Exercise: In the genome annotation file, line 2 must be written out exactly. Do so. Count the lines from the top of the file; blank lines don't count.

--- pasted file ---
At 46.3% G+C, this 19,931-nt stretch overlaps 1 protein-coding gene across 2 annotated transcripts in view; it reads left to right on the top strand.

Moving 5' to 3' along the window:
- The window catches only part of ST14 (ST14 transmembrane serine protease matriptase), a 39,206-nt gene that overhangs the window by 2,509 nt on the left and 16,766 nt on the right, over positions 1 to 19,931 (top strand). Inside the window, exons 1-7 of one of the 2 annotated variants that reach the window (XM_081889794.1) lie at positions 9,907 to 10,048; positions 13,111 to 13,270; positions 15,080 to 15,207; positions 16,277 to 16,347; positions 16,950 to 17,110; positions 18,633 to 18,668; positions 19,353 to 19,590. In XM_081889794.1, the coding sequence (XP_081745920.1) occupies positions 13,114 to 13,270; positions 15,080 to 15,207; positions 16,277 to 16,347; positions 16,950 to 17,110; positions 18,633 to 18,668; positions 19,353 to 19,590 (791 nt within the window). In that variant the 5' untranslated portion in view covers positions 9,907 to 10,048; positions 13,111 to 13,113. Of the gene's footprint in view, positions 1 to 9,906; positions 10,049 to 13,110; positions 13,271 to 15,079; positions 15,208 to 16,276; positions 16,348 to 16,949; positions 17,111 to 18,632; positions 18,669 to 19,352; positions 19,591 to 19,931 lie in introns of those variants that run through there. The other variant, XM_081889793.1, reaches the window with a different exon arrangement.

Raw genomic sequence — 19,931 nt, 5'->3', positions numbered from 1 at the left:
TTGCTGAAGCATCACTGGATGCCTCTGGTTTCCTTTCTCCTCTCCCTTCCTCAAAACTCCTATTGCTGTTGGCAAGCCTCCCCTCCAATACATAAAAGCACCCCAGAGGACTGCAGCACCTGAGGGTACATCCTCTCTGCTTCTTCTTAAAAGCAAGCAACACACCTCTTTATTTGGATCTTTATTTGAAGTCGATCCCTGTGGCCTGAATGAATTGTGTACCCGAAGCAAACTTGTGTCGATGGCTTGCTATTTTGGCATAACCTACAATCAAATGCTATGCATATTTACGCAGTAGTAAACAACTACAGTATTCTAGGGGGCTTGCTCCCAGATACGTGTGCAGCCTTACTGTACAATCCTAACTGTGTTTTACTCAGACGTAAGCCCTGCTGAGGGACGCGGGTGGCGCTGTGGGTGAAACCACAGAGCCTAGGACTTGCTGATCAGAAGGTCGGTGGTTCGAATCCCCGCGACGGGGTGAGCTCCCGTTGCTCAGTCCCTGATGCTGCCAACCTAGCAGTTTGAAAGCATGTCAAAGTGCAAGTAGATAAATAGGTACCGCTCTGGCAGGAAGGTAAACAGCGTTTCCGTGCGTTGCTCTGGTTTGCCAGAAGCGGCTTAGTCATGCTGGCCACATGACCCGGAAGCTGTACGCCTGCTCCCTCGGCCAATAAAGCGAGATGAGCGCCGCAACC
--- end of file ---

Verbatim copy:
Moving 5' to 3' along the window: